Can contractors overturn a blanket IR35 decision? 

What is the most tax-efficient way to pay yourself in 2020/21?

How can contractors pay themselves tax-efficiently in the 2020/21 tax year?

Q. Like many contractors, I don’t have much time on my hands to make sure I’m operating in the most tax-efficient manner, while my contractor accountant isn’t particularly proactive in their approach. With this in mind, I wanted to ask what the most tax-efficient way of paying myself through my limited company is for the 2020/2021 tax year, via salary and dividends. Any guidance would be much appreciated. 

A. Before being able to answer this question, it’s important to note that there is not a one-size-fits-all solution to tax planning. As contractor accountants, we must consider factors such as prior employment, other existing employment or self-employment arrangements, other sources of income and also your personal circumstances and requirements. It’s therefore crucial that you chat with a contractor accountant, who will be well placed to provide a tax strategy tailored to your specific needs.  

However, many contractors tend to pay themselves a low salary which is then topped up with company dividends. As based on the current HMRC rules, this is more tax-efficient when compared to paying yourself only a salary. While this is only guidance, and per above we cannot assume that this strategy applies to your personal circumstances, for the 2020/21 tax year, the basic salary we recommended depends on whether you are operating as a sole director/employee or if you employ other staff (such as your spouse) in the company.

Sole employee – where you are the sole director, shareholder and employee of the company, the most tax-efficient salary is normally the National Insurance limit of £9,500 per annum. Although, we normally recommend setting the salary a nominal amount higher than this (for instance at £9,540) to safeguard qualification for the state pension.  

Salary  Dividend  Tax rate Money withdrawn
£9,540 £4,960 0.0% Up to £14,500 (Personal allowance £12.500, plus dividend allowance £2,000)
£9,540 £4,961 to £40,460 7.5% £14,501 to £50,000
£9,540 £40,461 to £140,460 32.5% £50,000 to £150,000
£9,540 £140,461 + 38.1% £150,001 +

More employees – where you employ other staff in addition to yourself, the most tax-efficient salary is normally the Personal Allowance value of £12,500. A higher value can be paid as a salary because the company is also eligible for the Employment Allowance.

Salary  Dividend  Tax rate Money withdrawn
£12,500 £2,000 0.0% Up to £14,500 (Personal allowance £12,500, plus dividend allowance £2,000)
£12,500 £2,001 to £37,500 7.5% £14,501 to £50,000
£12,500 £37,501 to £137,500 32.5% £50,000 to £150,000
£12,500 £137,500 + 38.1% £150,001 +

The figures in the above table apply to each employee/shareholder (assuming equal ownership percentages of the company). This answer was provided by a contractor accountant at QAccounting. You can ask the Contractor Doctor your tax, IR35 and contracting questions here.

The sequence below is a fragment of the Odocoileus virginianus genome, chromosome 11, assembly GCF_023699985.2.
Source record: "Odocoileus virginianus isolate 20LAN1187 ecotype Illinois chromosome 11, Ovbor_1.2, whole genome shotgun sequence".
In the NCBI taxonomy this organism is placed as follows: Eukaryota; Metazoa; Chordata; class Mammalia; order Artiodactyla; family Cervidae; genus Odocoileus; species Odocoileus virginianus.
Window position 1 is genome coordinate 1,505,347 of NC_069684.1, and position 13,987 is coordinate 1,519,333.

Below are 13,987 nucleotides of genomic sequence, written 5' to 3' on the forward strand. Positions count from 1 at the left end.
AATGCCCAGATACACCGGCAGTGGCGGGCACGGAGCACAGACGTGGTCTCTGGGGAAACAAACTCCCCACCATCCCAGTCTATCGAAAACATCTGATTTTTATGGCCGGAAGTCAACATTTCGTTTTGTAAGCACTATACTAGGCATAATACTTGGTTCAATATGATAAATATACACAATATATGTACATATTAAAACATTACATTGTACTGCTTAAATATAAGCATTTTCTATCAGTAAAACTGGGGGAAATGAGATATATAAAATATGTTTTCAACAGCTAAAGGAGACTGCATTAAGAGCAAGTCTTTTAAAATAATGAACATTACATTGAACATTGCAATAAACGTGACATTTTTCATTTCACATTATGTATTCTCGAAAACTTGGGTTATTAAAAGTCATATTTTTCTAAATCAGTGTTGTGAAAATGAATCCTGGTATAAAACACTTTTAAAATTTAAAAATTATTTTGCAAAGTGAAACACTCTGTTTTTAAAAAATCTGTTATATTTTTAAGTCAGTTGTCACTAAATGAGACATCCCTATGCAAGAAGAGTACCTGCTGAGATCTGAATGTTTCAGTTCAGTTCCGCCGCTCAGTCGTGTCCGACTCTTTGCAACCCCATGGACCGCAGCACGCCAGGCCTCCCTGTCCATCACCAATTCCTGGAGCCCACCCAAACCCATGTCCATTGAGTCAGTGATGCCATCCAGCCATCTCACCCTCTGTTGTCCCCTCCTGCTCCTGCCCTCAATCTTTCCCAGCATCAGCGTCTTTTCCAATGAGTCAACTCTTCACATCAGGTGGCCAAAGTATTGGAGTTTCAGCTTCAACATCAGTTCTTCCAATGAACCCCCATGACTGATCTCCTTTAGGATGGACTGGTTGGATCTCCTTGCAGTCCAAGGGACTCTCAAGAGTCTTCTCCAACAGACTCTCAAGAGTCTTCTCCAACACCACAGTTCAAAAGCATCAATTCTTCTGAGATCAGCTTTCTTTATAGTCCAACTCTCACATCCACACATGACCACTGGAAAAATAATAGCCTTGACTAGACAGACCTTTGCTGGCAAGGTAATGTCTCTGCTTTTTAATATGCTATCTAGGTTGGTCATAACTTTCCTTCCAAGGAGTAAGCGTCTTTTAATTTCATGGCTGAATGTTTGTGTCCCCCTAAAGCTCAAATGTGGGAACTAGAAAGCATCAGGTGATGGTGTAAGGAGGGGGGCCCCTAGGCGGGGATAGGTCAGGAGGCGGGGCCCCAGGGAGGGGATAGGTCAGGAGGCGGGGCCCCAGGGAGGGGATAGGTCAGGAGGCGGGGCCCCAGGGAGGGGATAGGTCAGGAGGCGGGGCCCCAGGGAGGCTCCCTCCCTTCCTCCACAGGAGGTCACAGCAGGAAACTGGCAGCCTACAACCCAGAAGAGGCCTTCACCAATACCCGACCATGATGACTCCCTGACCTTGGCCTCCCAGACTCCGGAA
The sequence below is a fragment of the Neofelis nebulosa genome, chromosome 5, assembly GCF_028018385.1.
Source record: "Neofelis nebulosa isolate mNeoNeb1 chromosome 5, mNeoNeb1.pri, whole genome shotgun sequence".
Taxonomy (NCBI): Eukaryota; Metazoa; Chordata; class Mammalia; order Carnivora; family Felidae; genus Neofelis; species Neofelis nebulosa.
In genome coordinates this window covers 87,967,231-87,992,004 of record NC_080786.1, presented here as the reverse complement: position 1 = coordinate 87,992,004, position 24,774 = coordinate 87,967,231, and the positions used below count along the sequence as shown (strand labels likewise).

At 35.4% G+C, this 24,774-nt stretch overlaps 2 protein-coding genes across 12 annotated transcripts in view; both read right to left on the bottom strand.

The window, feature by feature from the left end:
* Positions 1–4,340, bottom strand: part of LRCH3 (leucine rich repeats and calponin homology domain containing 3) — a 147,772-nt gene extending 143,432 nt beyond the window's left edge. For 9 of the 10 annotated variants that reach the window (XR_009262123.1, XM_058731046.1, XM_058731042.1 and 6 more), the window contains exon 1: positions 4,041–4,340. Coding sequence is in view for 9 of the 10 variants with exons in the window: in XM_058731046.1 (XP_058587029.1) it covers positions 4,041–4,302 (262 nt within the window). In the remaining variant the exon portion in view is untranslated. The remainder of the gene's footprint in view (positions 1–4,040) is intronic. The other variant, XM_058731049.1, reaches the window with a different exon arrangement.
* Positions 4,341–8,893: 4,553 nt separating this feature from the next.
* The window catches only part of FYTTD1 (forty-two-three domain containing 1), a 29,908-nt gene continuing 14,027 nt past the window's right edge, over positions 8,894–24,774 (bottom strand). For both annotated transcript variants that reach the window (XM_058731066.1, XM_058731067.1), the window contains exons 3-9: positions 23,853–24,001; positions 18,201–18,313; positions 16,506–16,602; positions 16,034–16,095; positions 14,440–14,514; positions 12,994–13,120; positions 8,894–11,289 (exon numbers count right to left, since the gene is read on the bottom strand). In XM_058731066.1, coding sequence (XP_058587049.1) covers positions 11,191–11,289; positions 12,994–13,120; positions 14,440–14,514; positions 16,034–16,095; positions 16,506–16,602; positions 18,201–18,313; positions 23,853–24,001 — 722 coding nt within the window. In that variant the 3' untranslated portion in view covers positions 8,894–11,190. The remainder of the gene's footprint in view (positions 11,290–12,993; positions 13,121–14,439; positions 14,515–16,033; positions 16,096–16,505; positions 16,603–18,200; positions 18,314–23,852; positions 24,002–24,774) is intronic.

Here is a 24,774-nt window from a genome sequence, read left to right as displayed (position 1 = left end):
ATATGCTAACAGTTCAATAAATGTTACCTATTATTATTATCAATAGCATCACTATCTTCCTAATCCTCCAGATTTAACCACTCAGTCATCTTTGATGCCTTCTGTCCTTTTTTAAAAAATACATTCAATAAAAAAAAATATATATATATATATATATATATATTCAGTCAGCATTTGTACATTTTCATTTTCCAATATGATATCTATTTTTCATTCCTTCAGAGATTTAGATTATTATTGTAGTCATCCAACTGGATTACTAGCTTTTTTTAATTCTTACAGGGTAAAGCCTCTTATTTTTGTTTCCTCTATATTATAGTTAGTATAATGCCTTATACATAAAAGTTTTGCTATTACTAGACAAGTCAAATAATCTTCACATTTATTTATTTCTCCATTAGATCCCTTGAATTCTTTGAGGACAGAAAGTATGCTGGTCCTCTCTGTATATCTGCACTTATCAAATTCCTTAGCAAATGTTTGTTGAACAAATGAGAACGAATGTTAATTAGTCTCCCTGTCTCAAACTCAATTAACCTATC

• Andrew Harrison says:

    Attitudes and articles like this are exactly the red rag that leads to legislation like IR35.
    Personally, I recomend pension contributions to reduce the tax bill. If you really want to cut the tax man’s share then give to charity.

  • ganymede says:

    You would have thought after furlough scheme excluded dividends many would have learnt the lesson. I aim to use a negative effective tax rate. Pay full PAYE then, reduce the tax to zero with things like EIS/SEIS, VCT’s to give me tax relief. Then a personal pension contribution give additional tax relief over and above that used to give a zero tax bill. Then use pension as a means to reduce inheritance tax rather than a pension, along with the EIS/SEIS shares. If share fail then you have the loss relief that can be used.

    This is my fun way of dealing with the Loan Charge, dangle the Loan Charge tax in front of HMRC, only to whip it away at the last moment with all the tax relief, and grab an even large amount of tax relief than the taxes from the Loan Charge. This can be done to more less every single “Tax Avoidance” measure, IR35 is about allowing those with deep pockets to pay less tax while ensuring those less well off pay all the taxes – “Tax Avoidance” is all about hammering those less well off for all the taxes possible and ensuring unlike those with deep pockets there is no avoidance of paying more than their share.

    PAYE tax payers aren’t the saints HMRC would have everyone believe they are, the Loan Schemes, Dividends aren’t the solution, you can only get 0%, PAYE the negative effective tax rate can be as much as -140%. Use of Loan Scheme was actually a kindness, thankfully the Loan Charge for a few like me allow that kindness to be reversed and reduce overall taxes far beyond that of the Loan Scheme.

    This only works if you have deep pockets, and that’s the confusion, it’s never about tax avoidance, for most it about boosting take home pay, a necessity for those that don’t have deep pockets.

    I’ve enough in pensions much of that had 40% tax relief, and the expectation of HMRC, Treasury is to pay 40% tax when taking the pension, I built up ISA along side, which means I can take pension at mostly 0%, and give way the rest as pensions are outside estate avoiding the inheritance tax.

    Use of share dividends isn’t a free ride, as furlough showed, it’s giving away the rights to tax relief and benefits, which can be much more valuable. The Government is shirking it’s responsibility having implemented a dividend tax to make up for lost National Insurance, and should be giving the benefits attributed to National Insurance, rather than grabbing extra as taxes for free.

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